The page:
There are many methods of extraction that reflect the coffee culture of the country in which they were created. Drip coffee, lattes, pour over and cold brew are all preferred by certain groups of people for their different flavor characteristics.
The moka pot, a stovetop espresso maker, was conceived in 1933 by Alfonso Bialetti in Crusinallo di Omegna, a small village in the north of Italy. Its real rise in popularity began in the 1950s, during the period of economic recovery after World War II. Moka pots are made of either aluminum or stainless steel.
All About the Moka Pot
Unlike an espresso machine, the moka pot is practical and easy to use: just put water in the bottom chamber and coffee grounds in the filter, assemble the parts, and place the whole device on a heat source.
The strong coffee produced by the moka pot resembles espresso, the beverage most loved by Italians, but unlike an espresso machine, it cannot produce crema.
In the last 20 years, the rapid pace of life has led to a different type of coffee consumption: many consumers now want a cup of coffee as quickly as possible (often in the form of coffee pods). The idea of a coffee ritual, where coffee is slowly brewed and savored, has begun to fall by the wayside.
The mainstream craze for a shorter coffee break has led to some great innovations, and new and improved coffee brewing methods have been developed. These new methods to brew coffee are not only easier to use, but also produce better tasting coffee.
In 2005, a totally new coffee brewing method, the AeroPress Original coffee maker, debuted in California. Fed up with the difficulty of brewing just one delicious cup of coffee at home, AeroPress inventor Alan Adler created nearly 40 prototypes before he settled on the final design still in use today. Like Alan’s previous invention, the Aerobie flying ring, the AeroPress Original coffee maker is incredibly lightweight and tough, so it is one of the easiest brewing methods to take with you wherever you go.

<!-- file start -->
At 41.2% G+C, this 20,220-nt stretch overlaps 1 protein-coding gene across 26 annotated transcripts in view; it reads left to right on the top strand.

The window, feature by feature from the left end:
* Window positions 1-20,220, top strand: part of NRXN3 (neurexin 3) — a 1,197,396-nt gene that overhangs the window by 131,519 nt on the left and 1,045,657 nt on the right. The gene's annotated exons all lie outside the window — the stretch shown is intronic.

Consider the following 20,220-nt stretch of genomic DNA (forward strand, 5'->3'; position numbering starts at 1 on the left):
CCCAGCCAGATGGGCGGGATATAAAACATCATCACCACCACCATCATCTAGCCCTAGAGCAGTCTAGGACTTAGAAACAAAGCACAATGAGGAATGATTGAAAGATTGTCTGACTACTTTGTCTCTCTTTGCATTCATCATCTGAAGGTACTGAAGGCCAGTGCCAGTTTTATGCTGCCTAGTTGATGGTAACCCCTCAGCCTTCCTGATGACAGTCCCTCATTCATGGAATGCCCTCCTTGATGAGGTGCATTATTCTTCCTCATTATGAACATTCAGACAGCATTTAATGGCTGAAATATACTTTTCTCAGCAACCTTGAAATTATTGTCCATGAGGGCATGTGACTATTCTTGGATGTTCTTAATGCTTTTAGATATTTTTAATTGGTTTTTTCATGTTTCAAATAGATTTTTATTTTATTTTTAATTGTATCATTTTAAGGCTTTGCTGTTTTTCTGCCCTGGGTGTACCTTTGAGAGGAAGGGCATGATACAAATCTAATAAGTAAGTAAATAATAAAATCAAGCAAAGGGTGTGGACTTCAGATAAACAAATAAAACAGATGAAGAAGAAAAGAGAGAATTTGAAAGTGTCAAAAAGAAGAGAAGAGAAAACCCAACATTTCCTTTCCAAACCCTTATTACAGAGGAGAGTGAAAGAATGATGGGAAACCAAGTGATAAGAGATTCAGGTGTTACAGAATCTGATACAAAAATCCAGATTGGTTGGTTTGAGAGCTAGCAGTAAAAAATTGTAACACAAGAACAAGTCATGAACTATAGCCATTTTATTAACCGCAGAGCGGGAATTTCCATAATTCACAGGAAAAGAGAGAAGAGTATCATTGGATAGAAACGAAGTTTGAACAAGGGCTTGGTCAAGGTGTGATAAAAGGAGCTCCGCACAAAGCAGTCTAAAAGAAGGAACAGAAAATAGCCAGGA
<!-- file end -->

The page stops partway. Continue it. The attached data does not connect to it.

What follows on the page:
Coffee prepared by AeroPress coffee makers is similar to the coffee that is brewed by moka pots in that it too is full-bodied and intense. However, there are fundamental differences between the two methods.
AeroPress vs Moka Pot: Key Differences
Different types of pressure:
The moka pot is a percolator powered by steam pressure: the water vapor produced by the heat forces the water to rise upwards and extract the flavor from the coffee grounds at high temperatures. This leads to approximately 1-2 bars of pressure (compared to real espresso, which is produced using around 9 bars of pressure). The brewed coffee bubbles upward through a spout into the top chamber of the moka pot.
In the AeroPress brewing process, the user applies pressure manually, pushing the plunger into the chamber by hand, forcing water through the grounds and brewed coffee into the cup. This leads to approximately 2 bars of pressure. The user has full control over the coffee strength and the speed of brewing.
With the moka pot, it is very difficult for the user to control the water temperature. With AeroPress coffee makers, it is easy for the user to choose the water temperature. Different coffees may taste better when brewed at different temperatures, and AeroPress coffee makers make it easy to “dial in" specific coffees to the user’s taste.
Differences in cup clarity:
AeroPress paper micro-filters and the AeroPress reusable metal filter allow you to filter out grit. This leads to a cleaner cup and a more enjoyable tasting experience. By contrast, coffee prepared via moka pot can be muddy.
Preparation with AeroPress coffee makers is fun:
The versatility of AeroPress coffee makers allows you to be hands-on and to prepare coffee in many different ways. Using AeroPress coffee makers, you can brew espresso style coffee that is then used in Americanos, lattes, cappuccinos, mochas and other espresso based drinks. You can also make cold brew, Japanese flash brewed iced coffee, or regular coffee. There are two major brewing method styles when brewing with an AeroPress coffee maker: standard and inverted.